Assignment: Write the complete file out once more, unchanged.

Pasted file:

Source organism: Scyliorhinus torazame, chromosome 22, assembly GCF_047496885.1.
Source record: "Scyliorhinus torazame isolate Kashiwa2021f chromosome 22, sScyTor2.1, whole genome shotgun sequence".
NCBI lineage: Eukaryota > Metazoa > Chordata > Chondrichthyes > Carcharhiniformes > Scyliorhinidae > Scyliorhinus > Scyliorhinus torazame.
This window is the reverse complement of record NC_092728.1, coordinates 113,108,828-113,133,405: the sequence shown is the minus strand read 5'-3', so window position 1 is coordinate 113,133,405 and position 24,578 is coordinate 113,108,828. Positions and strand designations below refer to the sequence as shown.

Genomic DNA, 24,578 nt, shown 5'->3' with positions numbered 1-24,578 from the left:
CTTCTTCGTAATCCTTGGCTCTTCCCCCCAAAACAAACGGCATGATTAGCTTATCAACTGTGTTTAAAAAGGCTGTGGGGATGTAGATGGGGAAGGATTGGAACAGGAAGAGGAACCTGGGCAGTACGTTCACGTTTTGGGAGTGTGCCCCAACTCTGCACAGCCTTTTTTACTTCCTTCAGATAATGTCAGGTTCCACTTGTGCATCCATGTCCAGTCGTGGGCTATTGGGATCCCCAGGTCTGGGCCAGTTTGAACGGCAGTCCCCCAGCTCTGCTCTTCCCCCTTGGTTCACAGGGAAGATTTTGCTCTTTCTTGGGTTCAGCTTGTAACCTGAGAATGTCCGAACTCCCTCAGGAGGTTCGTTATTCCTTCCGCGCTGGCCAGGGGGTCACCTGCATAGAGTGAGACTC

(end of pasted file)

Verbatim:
Source organism: Scyliorhinus torazame, chromosome 22, assembly GCF_047496885.1.
Source record: "Scyliorhinus torazame isolate Kashiwa2021f chromosome 22, sScyTor2.1, whole genome shotgun sequence".
NCBI lineage: Eukaryota > Metazoa > Chordata > Chondrichthyes > Carcharhiniformes > Scyliorhinidae > Scyliorhinus > Scyliorhinus torazame.
This window is the reverse complement of record NC_092728.1, coordinates 113,108,828-113,133,405: the sequence shown is the minus strand read 5'-3', so window position 1 is coordinate 113,133,405 and position 24,578 is coordinate 113,108,828. Positions and strand designations below refer to the sequence as shown.

Genomic DNA, 24,578 nt, shown 5'->3' with positions numbered 1-24,578 from the left:
CTTCTTCGTAATCCTTGGCTCTTCCCCCCAAAACAAACGGCATGATTAGCTTATCAACTGTGTTTAAAAAGGCTGTGGGGATGTAGATGGGGAAGGATTGGAACAGGAAGAGGAACCTGGGCAGTACGTTCACGTTTTGGGAGTGTGCCCCAACTCTGCACAGCCTTTTTTACTTCCTTCAGATAATGTCAGGTTCCACTTGTGCATCCATGTCCAGTCGTGGGCTATTGGGATCCCCAGGTCTGGGCCAGTTTGAACGGCAGTCCCCCAGCTCTGCTCTTCCCCCTTGGTTCACAGGGAAGATTTTGCTCTTTCTTGGGTTCAGCTTGTAACCTGAGAATGTCCGAACTCCCTCAGGAGGTTCGTTATTCCTTCCGCGCTGGCCAGGGGGTCACCTGCATAGAGTGAGACTC